June 2020
Volume 61, Issue 7
ARVO Annual Meeting Abstract  |   June 2020
The impact of corrective vision intervention in the lives of underserved youth
Author Affiliations & Notes
  • Meredith Spitz
    Northeast Ohio Medical University, Hudson, Ohio, United States
  • Ankur Parikh
    Northeast Ohio Medical University, Hudson, Ohio, United States
  • Sergul Ayse Erzurum
    Eye Care Associates, Youngstown, Ohio, United States
    Sight for All United, Youngstown, Ohio, United States
  • Footnotes
    Commercial Relationships   Meredith Spitz, None; Ankur Parikh, None; Sergul Erzurum, None
  • Footnotes
    Support  None
Investigative Ophthalmology & Visual Science June 2020, Vol.61, 240. doi:
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      Meredith Spitz, Ankur Parikh, Sergul Ayse Erzurum; The impact of corrective vision intervention in the lives of underserved youth. Invest. Ophthalmol. Vis. Sci. 2020;61(7):240.

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      © ARVO (1962-2015); The Authors (2016-present)

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Purpose : This retrospective analysis evaluates the significance of in-school childhood complete eye exams in improving the behavior and academic performance of underserved youth in urban school districts as well as tabulating the pathology identified in these children.

Methods : A retrospective review was conducted on the effects of vision intervention and resulting behavior and academic performance in children between the ages of five to fourteen at three urban school districts. During the 2019-2020 school year, 2,600 students were screened according to requirements by the Ohio Department of Health. Students who failed vision screenings and returned parental consents for examination were provided a full eye exam by an ophthalmic professional to identify refractive errors and any pathologies. If corrective lenses were indicated, students were provided eye glasses and dispensing occurred in the schools. Student behavior was evaluated according to the number of discipline referrals and daily attendance rate. Academic performance was measured by analyzing standardized test scores. Secondary endpoints including pathologies were evaluated.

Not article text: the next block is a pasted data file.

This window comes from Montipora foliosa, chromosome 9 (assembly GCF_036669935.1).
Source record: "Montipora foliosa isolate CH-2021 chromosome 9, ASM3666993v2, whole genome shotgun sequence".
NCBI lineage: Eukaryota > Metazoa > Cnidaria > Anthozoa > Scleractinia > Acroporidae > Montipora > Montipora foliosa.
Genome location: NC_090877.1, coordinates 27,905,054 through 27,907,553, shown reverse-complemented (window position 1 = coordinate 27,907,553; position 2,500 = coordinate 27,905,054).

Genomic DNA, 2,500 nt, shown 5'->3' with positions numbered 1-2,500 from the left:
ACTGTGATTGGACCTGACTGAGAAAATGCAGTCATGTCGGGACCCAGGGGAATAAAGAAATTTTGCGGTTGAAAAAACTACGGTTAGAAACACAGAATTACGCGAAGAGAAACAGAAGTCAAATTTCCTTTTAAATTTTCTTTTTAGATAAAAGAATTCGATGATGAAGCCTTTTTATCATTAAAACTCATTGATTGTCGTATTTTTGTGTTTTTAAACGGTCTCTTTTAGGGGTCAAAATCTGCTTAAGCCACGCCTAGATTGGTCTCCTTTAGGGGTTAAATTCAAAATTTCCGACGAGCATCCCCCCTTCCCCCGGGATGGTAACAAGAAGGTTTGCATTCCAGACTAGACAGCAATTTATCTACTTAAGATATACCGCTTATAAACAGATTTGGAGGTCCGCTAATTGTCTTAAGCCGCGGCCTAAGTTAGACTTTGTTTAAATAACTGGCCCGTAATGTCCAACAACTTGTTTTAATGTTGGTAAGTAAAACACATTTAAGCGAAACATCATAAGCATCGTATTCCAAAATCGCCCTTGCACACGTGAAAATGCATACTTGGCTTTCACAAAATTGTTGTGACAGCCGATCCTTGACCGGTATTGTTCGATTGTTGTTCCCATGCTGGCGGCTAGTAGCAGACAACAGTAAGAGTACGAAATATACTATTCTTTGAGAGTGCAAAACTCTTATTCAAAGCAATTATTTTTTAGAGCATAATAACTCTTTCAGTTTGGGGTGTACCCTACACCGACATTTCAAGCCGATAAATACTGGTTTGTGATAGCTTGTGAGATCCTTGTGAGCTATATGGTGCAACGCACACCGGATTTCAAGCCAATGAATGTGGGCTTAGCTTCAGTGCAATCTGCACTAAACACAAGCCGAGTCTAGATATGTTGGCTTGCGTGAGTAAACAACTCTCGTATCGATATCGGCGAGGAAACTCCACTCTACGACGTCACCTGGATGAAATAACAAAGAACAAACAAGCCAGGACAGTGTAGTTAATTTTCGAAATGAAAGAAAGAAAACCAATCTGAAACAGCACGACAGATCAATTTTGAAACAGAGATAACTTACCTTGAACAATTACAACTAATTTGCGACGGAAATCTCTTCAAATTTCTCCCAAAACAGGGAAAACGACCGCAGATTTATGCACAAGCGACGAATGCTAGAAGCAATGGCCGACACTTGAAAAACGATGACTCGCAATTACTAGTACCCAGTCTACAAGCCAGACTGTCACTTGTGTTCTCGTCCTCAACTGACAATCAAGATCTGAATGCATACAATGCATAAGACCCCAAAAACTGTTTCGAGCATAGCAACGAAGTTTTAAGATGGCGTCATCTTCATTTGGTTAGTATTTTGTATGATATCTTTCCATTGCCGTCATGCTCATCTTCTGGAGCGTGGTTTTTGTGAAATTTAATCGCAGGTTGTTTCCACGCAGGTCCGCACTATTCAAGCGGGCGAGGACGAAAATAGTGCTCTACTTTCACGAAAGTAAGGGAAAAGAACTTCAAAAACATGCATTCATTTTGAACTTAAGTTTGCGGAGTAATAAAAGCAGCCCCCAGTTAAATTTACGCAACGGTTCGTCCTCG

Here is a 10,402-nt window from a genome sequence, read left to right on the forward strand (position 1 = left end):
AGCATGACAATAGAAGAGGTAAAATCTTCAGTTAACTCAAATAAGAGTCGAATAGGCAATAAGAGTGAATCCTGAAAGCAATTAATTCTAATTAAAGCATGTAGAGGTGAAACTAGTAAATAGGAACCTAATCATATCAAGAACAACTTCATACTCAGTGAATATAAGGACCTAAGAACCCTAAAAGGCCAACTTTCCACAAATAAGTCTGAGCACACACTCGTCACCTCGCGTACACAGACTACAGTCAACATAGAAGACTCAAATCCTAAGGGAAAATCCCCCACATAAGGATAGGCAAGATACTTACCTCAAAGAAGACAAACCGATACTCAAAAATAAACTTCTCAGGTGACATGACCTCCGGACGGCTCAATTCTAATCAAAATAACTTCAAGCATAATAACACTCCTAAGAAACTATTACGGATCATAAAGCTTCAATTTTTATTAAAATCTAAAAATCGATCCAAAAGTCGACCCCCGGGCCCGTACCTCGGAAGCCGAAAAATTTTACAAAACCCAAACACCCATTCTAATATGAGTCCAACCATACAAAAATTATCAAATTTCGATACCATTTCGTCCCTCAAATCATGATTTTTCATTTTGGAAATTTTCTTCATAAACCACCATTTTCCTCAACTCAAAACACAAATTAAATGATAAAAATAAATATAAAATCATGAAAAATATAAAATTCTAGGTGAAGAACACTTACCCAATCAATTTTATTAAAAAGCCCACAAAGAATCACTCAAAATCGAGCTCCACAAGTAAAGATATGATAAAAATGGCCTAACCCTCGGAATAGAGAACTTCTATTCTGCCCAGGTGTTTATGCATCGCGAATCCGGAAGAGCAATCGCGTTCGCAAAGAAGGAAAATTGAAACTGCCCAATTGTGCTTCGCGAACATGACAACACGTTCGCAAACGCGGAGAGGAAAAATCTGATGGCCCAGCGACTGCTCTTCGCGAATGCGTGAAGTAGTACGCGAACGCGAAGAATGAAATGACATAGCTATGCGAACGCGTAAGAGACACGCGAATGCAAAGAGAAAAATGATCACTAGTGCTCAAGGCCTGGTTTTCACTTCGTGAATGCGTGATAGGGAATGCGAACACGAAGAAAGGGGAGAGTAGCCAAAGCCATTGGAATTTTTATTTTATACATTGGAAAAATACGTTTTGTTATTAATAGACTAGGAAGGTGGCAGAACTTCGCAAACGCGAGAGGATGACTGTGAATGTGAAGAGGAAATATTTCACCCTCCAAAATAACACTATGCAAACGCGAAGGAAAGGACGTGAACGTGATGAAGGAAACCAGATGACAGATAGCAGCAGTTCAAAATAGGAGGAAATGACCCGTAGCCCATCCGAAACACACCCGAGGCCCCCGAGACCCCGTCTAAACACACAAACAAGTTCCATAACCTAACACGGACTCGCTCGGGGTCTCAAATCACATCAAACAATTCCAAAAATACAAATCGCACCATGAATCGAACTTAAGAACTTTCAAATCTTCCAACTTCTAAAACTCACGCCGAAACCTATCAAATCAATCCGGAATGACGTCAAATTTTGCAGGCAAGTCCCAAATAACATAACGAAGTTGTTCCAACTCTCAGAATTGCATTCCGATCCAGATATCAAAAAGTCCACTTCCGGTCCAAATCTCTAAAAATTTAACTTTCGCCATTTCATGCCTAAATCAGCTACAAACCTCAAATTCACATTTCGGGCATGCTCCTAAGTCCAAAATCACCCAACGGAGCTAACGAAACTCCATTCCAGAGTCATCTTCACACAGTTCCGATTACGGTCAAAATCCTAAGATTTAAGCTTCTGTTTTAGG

Results : In the fall of 2019, 2,600 students were screened and 750 of these children failed their vision assessment. Out of the 750 students, 550 children returned consent forms for full eye exams. Percentage of children requiring glasses and success rate of the screening process will be assessed. Results from the exams will report pathology documented including strabismus, convergence insufficiency, exotropia, esotropia, amblyopia, and refractive errors. Other assessments will include change in attendance rate, discipline referrals, and academic results from fall to spring. State English Language Arts and State Math test scores will be compared to normative change in the same school, as well as NWEA Reading and Math Winter-to-Spring RIT scores. Comparitave analyses will be conducted between students who failed the initial screening exam and received glasses to students who failed the initial screening exam but did not participate further in the program.

Conclusions : Results of this study will demonstrate the impact early corrective vision intervention can have in improving the trajectory of student academic performance and behavior. Eye care providers involved in community outreach initiatives have the unique opportunity to create a significant change in the lives of at-risk children.

This is a 2020 ARVO Annual Meeting abstract.


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